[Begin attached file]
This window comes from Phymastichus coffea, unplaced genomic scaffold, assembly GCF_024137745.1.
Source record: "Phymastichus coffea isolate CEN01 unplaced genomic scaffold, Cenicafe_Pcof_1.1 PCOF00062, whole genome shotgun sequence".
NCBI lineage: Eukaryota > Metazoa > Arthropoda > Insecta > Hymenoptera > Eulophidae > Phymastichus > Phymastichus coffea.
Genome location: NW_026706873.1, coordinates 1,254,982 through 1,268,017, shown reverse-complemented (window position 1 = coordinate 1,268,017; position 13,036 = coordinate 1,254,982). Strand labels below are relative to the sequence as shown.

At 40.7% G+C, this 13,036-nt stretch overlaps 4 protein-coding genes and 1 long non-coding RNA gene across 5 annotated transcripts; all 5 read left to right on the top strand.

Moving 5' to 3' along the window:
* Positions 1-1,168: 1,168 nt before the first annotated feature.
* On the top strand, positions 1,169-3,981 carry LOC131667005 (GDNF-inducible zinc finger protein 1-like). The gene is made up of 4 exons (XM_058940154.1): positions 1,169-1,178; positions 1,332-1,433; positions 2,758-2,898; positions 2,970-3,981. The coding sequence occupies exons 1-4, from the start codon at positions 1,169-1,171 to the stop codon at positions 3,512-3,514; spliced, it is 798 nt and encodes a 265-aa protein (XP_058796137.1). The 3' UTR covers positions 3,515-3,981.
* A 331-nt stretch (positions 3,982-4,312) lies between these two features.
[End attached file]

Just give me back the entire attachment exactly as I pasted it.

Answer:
This window comes from Phymastichus coffea, unplaced genomic scaffold, assembly GCF_024137745.1.
Source record: "Phymastichus coffea isolate CEN01 unplaced genomic scaffold, Cenicafe_Pcof_1.1 PCOF00062, whole genome shotgun sequence".
NCBI lineage: Eukaryota > Metazoa > Arthropoda > Insecta > Hymenoptera > Eulophidae > Phymastichus > Phymastichus coffea.
Genome location: NW_026706873.1, coordinates 1,254,982 through 1,268,017, shown reverse-complemented (window position 1 = coordinate 1,268,017; position 13,036 = coordinate 1,254,982). Strand labels below are relative to the sequence as shown.

At 40.7% G+C, this 13,036-nt stretch overlaps 4 protein-coding genes and 1 long non-coding RNA gene across 5 annotated transcripts; all 5 read left to right on the top strand.

Moving 5' to 3' along the window:
* Positions 1-1,168: 1,168 nt before the first annotated feature.
* On the top strand, positions 1,169-3,981 carry LOC131667005 (GDNF-inducible zinc finger protein 1-like). The gene is made up of 4 exons (XM_058940154.1): positions 1,169-1,178; positions 1,332-1,433; positions 2,758-2,898; positions 2,970-3,981. The coding sequence occupies exons 1-4, from the start codon at positions 1,169-1,171 to the stop codon at positions 3,512-3,514; spliced, it is 798 nt and encodes a 265-aa protein (XP_058796137.1). The 3' UTR covers positions 3,515-3,981.
* A 331-nt stretch (positions 3,982-4,312) lies between these two features.